Hakkasan VIP Bar Card Review

When it comes to great night life a city that is always at the top of the list is Las Vegas.  Also known as Sin City, Vegas attracts both the rich along with the average American and tourist.  When it comes to nightlife, very few cities hold a candle for what Las Vegas can offer.  In terms of the club scene, Vegas’ Hakkasan rules them all.  Located inside the MGM Grand Hotel & Casino, the nightclub always attracts top DJs and performers.  I recently traveled to Vegas and knew I had to see what Hakkasan was all about.  To make sure I had the best time possible, I bought a Hakkasan VIP Bar Card.  While promoters can sometimes get you in for free to the club, the Hakkasan VIP Bar Card review that follows will let you know if planning for your trip in advance is well worth the money.

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Photo courtesy of Vegaster

Cost

How much does the Hakkasan VIP Bar Card cost?  It depends.  Depends on what?  The performer, day of the week, etc.  The biggest performers tend to play on Friday and Saturday nights, so you can expect to pay a little bit more during those days.  For ladies, the bar card tends to cost what the bar card costs, which is $100.  For men, the overall cost tends to be either $100 or $115 (Friday’s and Saturday’s).  This cost for men also includes a $100 bar card.

How to Use the Bar Card

The Hakkasan VIP Bar Card is very easy to use.  When you order your bar card online, you will receive a barcode that you show at the door.  This will tell the bouncer what all you receive, in this case admission and a bar card.  You are then handed a physical card that you can use much like a debit or credit card.  It’s important to note that the card is only good for the event you registered for.  If you don’t use the total balance on the card by the end of the night, then you lose out on the remaining value.  If you do use the full amount of the card (which is easy to do considering beers are $10, and mixed drinks start at $17) then you can simply toss the card out.  It is also important to point out that you can not reload the card.  After you have used up the value in its entirety you will have to pay for remaining beverages out of your pocket.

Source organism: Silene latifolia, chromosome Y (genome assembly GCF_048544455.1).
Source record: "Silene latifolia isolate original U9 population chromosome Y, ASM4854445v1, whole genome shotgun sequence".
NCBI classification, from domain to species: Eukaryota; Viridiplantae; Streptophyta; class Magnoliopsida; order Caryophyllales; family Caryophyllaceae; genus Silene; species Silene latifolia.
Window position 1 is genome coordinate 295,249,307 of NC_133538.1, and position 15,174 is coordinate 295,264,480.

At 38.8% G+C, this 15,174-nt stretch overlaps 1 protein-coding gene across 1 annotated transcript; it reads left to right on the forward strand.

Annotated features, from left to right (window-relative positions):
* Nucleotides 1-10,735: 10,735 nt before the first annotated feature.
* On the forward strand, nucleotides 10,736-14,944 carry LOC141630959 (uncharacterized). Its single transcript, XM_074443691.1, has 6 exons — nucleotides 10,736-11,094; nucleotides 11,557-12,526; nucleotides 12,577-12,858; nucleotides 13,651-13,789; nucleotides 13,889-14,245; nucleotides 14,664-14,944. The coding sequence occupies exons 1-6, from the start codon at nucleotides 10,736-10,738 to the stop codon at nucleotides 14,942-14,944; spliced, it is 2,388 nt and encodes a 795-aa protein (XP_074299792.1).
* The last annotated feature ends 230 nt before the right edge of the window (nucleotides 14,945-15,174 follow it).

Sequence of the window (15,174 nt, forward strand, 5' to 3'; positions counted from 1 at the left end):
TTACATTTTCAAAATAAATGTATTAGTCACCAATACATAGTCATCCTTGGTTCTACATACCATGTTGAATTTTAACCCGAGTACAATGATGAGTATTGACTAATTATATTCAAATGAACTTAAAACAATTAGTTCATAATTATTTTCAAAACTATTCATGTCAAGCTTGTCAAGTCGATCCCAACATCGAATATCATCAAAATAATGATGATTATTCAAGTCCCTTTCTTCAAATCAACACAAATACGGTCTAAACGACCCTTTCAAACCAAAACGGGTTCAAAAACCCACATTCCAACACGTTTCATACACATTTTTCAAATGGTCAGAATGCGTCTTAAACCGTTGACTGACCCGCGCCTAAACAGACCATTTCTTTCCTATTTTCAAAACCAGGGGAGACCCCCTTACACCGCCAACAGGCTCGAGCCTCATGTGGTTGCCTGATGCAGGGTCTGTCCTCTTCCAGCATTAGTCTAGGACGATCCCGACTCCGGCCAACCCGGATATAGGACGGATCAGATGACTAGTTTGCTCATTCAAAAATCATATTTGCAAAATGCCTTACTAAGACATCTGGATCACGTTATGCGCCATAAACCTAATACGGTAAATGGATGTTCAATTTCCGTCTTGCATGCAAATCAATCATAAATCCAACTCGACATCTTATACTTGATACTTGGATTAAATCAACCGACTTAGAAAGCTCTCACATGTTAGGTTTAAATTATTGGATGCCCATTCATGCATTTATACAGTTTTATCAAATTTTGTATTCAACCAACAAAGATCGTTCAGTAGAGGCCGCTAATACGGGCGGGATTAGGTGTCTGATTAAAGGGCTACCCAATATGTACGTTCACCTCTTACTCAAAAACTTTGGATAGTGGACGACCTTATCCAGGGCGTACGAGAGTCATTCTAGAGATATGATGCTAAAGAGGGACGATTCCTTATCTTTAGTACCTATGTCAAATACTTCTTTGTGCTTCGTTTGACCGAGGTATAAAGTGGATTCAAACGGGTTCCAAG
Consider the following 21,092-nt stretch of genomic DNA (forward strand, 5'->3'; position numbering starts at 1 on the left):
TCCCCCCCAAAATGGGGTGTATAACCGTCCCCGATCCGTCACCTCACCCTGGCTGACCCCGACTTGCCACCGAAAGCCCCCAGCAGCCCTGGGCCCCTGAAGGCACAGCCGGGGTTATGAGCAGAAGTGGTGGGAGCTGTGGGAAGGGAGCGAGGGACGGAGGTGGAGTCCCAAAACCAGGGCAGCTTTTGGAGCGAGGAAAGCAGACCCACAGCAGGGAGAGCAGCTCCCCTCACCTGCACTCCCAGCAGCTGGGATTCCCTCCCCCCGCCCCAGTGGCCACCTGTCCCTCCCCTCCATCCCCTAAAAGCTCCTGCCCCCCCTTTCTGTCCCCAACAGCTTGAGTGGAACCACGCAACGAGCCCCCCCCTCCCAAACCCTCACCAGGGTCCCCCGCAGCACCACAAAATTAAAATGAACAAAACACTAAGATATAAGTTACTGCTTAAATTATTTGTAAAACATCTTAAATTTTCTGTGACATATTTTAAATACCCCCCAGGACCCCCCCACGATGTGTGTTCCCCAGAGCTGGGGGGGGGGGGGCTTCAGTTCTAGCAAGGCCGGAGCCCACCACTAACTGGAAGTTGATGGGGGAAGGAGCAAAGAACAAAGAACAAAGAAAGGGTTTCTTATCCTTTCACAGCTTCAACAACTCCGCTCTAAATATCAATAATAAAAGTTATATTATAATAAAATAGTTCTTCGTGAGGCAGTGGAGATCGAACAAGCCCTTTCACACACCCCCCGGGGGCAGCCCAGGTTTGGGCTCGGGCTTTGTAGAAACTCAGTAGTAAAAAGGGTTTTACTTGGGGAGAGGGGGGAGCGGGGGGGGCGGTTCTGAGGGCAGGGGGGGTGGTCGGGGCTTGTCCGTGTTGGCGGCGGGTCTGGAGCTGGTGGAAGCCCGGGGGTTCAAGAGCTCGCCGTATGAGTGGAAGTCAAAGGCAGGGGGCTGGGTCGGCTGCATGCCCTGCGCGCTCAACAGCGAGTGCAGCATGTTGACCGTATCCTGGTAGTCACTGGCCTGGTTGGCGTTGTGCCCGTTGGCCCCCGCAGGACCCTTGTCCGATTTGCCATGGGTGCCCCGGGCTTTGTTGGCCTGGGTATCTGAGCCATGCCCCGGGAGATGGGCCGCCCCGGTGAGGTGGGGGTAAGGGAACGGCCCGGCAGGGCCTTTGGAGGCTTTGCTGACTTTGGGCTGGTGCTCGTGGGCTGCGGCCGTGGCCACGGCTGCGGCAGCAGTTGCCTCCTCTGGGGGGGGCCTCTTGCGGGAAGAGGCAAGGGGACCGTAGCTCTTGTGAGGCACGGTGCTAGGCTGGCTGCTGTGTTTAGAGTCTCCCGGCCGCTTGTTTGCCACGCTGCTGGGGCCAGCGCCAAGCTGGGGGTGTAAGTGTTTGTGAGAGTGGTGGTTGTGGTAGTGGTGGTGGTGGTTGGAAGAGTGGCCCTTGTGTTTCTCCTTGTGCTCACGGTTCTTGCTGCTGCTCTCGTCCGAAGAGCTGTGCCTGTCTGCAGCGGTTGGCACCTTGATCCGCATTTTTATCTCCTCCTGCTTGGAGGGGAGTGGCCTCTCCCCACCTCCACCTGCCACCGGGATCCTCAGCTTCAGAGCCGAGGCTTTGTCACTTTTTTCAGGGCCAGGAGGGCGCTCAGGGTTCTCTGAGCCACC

Hakkasan VIP Bar Card Review Conclusion

So now for the final determination, is the Hakkasan VIP Bar Card worth it?  Simply put, yes!  Whether you are male or female the VIP bar card has great benefit.  Firstly, you are in a VIP line and thus aren’t forced to wait in the main line.  You get expedited entry.  Secondly, if you are male, your admission is discounted on what it would be if you didn’t pay for the VIP bar card.  Admission for men can sometimes be as much as $40 just to enter.  Finally, the value of the card is substantial enough for one to enjoy themselves, but not too much where you will have unfinished funds at the end of the night.  So next time you venture to Sin City, take advantage of the Hakkasan VIP bar card.

 

Nick Murray: Simple Wealth, Inevitable Wealth

I got my first “real” job at the age of 23 and could not wait to begin investing.  I knew that if I was going to achieve wealth I had to start young and with my parent’s financial advisor.  Turned out I was wrong.  I only had thousands of dollars to invest, and my FA had clients who had hundreds of thousands, even millions.  I paid fees to the FA, still to this day I’m not sure what they were, that were at least 1%.  I took the advice of my advisor believing they were the “expert”.  Eventually I learned they weren’t.

A friend of mine introduced me to a book that forever changed my life and investment philosophy.  That book was Simple Wealth, Inevitable Wealth, Revised Edition.  In the past four years since being introduced to this book, I have read it many times, bought copies for friends and family, and seen my net worth increase dramatically.  I have the confidence to say that this book alone will allow me to achieve millionaire status before I reach the age of 40.  I am also confident in the fact that this book will help me achieve wealth that I never once dreamed I would have been able to.  I will dive into the three most important aspects I gathered from the book and how they will benefit my wealth creation.

1. INVEST IN STOCKS, NOT BONDS

Most advisors will tell you that you need an appropriate mix of stocks and bonds, especially the older you get.  Why do they tell you this?  Bonds have a lower volatility than stocks, but that lower volatility also means lower returns.  Nick Murray states in his book, “You should be an owner not a loaner”.  A good FA will allow you not to freak out and sell when the market turns south.  By owning stocks and not bonds, you ensure the highest possible return on your portfolio.  After all, the S&P 500 has returned an average of over 10% per year for over the past century.